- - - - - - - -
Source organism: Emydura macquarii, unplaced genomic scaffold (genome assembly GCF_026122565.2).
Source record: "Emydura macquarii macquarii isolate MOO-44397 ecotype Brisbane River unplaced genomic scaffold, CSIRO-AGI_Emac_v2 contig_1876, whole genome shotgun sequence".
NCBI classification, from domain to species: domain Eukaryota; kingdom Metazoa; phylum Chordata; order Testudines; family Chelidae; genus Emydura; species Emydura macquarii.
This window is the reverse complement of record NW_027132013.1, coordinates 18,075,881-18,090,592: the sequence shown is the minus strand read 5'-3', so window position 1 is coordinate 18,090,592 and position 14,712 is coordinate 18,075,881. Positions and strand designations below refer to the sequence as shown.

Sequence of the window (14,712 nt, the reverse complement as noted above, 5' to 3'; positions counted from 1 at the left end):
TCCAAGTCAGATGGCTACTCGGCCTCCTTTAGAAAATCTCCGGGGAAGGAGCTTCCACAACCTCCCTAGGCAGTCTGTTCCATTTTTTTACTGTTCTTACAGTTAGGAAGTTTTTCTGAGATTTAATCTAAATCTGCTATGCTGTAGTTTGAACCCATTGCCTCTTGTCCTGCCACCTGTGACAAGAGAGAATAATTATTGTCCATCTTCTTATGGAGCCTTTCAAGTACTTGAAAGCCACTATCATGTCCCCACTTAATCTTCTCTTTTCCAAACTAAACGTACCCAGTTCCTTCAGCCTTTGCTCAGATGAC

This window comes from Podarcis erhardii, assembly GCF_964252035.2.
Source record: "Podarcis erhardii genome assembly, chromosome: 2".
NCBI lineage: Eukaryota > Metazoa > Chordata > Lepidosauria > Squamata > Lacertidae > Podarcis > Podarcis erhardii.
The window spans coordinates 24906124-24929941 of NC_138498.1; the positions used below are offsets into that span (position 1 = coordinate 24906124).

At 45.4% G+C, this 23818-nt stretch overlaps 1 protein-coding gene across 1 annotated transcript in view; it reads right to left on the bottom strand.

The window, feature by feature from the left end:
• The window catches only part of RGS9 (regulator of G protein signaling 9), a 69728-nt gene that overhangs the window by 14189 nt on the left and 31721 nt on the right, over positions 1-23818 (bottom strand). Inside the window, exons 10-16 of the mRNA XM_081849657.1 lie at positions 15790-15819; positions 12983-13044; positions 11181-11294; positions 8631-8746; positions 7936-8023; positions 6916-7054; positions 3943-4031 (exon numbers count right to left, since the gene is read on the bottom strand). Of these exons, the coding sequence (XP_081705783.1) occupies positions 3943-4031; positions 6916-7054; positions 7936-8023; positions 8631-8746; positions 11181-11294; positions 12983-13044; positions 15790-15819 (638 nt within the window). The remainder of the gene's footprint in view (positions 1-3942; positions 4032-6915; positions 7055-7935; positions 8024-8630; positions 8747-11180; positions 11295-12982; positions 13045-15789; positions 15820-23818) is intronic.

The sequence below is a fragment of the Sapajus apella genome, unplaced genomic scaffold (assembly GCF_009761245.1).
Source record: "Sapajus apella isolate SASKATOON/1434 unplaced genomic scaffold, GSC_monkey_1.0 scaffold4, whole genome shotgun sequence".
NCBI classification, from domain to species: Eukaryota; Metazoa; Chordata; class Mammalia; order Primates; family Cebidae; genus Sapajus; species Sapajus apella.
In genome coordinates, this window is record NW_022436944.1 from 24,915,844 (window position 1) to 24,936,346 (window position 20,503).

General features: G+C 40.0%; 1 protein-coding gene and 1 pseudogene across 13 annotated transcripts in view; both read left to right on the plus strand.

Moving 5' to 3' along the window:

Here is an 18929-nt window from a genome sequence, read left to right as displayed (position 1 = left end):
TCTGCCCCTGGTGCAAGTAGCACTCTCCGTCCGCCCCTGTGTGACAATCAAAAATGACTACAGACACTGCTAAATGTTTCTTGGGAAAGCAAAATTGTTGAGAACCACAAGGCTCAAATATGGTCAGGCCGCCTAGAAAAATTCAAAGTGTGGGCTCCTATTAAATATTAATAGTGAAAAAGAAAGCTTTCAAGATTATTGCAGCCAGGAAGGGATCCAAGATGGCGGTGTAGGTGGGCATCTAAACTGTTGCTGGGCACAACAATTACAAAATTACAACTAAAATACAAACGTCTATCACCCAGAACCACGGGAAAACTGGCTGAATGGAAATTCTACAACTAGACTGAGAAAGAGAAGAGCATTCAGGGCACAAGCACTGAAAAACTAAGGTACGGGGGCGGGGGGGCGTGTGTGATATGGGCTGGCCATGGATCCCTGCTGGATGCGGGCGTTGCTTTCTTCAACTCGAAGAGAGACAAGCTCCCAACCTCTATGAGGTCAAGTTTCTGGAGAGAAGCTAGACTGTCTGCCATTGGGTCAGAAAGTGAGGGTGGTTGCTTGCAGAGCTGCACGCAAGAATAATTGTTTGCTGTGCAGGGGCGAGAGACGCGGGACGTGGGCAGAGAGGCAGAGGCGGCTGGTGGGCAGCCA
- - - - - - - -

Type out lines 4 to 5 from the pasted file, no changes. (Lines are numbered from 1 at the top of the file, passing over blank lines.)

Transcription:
This window is the reverse complement of record NW_027132013.1, coordinates 18,075,881-18,090,592: the sequence shown is the minus strand read 5'-3', so window position 1 is coordinate 18,090,592 and position 14,712 is coordinate 18,075,881. Positions and strand designations below refer to the sequence as shown.

Sequence of the window (14,712 nt, the reverse complement as noted above, 5' to 3'; positions counted from 1 at the left end):